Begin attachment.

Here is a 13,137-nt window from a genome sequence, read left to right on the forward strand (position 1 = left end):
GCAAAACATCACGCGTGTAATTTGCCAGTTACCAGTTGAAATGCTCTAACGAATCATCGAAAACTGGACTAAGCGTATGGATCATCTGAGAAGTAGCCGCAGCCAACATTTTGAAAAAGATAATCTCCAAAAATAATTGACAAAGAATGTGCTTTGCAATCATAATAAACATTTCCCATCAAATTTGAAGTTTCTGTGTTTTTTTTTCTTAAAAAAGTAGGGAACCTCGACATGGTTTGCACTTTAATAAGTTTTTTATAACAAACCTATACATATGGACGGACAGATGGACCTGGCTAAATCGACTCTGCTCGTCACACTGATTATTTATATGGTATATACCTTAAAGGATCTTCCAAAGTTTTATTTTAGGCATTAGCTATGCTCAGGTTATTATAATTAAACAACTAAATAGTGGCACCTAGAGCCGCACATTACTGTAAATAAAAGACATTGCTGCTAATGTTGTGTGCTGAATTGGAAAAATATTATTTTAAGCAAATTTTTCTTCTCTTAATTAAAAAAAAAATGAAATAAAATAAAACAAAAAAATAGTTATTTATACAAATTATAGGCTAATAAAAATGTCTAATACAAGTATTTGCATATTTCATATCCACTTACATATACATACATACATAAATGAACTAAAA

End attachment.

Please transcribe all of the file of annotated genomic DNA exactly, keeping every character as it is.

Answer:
Here is a 13,137-nt window from a genome sequence, read left to right on the forward strand (position 1 = left end):
GCAAAACATCACGCGTGTAATTTGCCAGTTACCAGTTGAAATGCTCTAACGAATCATCGAAAACTGGACTAAGCGTATGGATCATCTGAGAAGTAGCCGCAGCCAACATTTTGAAAAAGATAATCTCCAAAAATAATTGACAAAGAATGTGCTTTGCAATCATAATAAACATTTCCCATCAAATTTGAAGTTTCTGTGTTTTTTTTTCTTAAAAAAGTAGGGAACCTCGACATGGTTTGCACTTTAATAAGTTTTTTATAACAAACCTATACATATGGACGGACAGATGGACCTGGCTAAATCGACTCTGCTCGTCACACTGATTATTTATATGGTATATACCTTAAAGGATCTTCCAAAGTTTTATTTTAGGCATTAGCTATGCTCAGGTTATTATAATTAAACAACTAAATAGTGGCACCTAGAGCCGCACATTACTGTAAATAAAAGACATTGCTGCTAATGTTGTGTGCTGAATTGGAAAAATATTATTTTAAGCAAATTTTTCTTCTCTTAATTAAAAAAAAAATGAAATAAAATAAAACAAAAAAATAGTTATTTATACAAATTATAGGCTAATAAAAATGTCTAATACAAGTATTTGCATATTTCATATCCACTTACATATACATACATACATAAATGAACTAAAA